Methadone Responsible For 30 Percent Of Painkiller Deaths
Methadone is responsible for 30 percent of painkiller overdoses in the United States, according to a new report by the Centers for Disease Control and Prevention. The stat is alarming, the CDC said, because methadone makes up only 2 percent of painkiller prescriptions.
"Death from opioid overdose have increased four-fold in the past decade, and methadone now accounts for nearly a third of opioid-associated deaths," CDC Director Thomas Frieden said in a statement.
Like Us on Facebook
Methadone has typically been used to wean addicts off of heroin, but doctors have recently started prescribing it as a painkiller. However, between 1999 and 2000, methadone deaths increased steadily. Six times as many people died of methadone in 2009 than in 1999, according to the study.
"Methadone used for heroin substitution treatment does not appear to be a major part of this problem," Frieden said, according to Reuters. "However, the amount of methadone prescribed to people in pain has increased dramatically. There are many safer alternatives to methadone for chronic non-cancer pain."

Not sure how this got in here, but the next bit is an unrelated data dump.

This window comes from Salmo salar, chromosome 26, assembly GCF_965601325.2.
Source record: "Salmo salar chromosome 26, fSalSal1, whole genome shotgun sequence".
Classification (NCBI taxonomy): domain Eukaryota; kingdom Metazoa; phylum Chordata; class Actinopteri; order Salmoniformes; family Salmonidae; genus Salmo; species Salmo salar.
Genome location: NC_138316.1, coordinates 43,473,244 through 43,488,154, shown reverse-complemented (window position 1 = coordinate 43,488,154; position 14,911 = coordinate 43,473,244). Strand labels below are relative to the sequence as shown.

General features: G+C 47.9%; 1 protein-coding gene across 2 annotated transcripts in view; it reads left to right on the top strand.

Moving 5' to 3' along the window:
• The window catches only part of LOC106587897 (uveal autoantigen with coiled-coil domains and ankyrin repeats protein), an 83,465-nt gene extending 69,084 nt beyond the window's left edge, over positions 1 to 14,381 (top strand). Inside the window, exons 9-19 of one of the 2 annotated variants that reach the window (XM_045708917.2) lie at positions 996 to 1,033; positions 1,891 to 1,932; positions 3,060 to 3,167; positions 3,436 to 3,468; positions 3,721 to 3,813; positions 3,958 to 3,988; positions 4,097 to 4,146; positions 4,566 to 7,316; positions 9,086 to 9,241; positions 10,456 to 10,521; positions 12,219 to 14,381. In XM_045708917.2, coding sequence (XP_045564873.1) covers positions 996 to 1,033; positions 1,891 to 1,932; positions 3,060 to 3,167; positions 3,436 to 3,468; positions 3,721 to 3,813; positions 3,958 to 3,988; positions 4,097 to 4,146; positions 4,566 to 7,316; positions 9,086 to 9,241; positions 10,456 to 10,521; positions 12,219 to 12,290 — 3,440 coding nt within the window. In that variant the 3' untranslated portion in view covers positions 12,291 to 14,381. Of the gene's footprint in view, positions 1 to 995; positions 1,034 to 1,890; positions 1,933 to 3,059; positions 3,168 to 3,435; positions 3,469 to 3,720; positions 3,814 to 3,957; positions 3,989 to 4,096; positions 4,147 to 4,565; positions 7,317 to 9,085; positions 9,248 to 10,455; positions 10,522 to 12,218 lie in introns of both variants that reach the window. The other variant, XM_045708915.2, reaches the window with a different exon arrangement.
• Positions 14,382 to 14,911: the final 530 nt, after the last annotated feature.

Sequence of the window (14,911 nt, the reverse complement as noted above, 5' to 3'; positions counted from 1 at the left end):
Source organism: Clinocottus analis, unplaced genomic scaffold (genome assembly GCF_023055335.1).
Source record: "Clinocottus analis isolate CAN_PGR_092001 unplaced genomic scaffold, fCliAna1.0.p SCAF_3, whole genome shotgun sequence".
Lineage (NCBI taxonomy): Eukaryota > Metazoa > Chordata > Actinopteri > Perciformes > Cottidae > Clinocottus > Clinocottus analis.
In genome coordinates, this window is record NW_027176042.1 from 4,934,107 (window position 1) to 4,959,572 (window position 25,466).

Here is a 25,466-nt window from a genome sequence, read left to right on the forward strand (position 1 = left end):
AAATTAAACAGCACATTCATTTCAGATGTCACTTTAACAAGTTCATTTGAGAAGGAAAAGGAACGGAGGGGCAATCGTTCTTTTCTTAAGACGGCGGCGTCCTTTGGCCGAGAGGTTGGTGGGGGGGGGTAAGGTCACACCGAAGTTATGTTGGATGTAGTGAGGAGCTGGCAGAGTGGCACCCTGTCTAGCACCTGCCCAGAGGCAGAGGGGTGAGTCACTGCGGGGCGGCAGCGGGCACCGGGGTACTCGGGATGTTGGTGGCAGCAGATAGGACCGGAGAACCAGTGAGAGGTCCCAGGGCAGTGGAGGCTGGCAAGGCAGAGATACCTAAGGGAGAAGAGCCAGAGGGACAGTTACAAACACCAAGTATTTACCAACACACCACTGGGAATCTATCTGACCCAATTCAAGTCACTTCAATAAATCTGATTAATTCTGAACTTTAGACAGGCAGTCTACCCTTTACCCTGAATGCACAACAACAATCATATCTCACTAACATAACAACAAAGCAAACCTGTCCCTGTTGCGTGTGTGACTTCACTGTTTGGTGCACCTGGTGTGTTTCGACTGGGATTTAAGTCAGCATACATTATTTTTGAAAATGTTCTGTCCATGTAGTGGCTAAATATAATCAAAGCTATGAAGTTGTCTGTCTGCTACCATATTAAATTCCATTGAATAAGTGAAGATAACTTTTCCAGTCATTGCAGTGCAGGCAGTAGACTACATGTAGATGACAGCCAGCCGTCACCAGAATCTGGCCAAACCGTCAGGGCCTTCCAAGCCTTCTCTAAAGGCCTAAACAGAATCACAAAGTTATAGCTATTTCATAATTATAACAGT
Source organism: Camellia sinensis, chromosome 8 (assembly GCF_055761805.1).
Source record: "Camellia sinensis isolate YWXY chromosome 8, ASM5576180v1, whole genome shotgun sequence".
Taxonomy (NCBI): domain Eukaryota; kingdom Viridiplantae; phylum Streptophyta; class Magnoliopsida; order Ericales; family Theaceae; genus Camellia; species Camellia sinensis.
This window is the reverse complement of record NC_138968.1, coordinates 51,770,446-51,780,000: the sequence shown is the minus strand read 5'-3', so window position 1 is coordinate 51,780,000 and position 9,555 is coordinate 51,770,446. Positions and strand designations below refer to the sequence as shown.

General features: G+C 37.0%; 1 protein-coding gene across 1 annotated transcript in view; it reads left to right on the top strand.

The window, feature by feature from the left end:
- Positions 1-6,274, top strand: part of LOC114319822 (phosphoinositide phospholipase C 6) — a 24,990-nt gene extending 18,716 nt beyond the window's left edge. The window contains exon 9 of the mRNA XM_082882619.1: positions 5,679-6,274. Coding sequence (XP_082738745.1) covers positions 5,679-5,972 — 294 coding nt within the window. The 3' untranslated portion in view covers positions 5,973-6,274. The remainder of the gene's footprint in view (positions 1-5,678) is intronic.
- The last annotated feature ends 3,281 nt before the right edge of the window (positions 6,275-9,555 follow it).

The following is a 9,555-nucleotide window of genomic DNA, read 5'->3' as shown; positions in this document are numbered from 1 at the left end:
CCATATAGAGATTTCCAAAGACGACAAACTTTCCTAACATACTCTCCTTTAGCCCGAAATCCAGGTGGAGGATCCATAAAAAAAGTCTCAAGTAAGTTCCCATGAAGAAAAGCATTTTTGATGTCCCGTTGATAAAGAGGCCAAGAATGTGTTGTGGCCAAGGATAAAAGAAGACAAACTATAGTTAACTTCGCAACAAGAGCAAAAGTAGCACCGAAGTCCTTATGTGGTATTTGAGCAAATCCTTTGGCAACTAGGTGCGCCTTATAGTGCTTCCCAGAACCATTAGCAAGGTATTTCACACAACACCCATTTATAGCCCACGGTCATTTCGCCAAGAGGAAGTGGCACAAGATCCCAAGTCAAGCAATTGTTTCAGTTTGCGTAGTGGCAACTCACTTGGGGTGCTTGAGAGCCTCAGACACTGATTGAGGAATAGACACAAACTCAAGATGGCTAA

Methadone is dangerous because it can build up in the body, and if taken more than three times a day can dangerously slow down breathing. Federal efforts to warn healthcare providers about methadone risks have done little, and in many cases, it was being dispensed by people without pain management training, according to the study.
The drug is attractive as a painkiller, experts say, because it is cheap -- less than a dollar per dose. However, Frieden told Reuters that there is a hidden cost to the drug.
"Using methadone for pain is penny wise and pound foolish, he said. "Although it may cost a couple of dollars less per pill, the result is many more emergency room visits, and a much higher societal cost in deaths, and addiction and other problems that can be avoided."
Frieden said doctors need to be better educated about which painkillers to prescribe and the risks that come with each one. He is also an advocate for statewide monitoring programs that would allow doctors to view a patient's drug history to avoid harmful interactions.
© 2012 iScience Times All rights reserved. Do not reproduce without permission.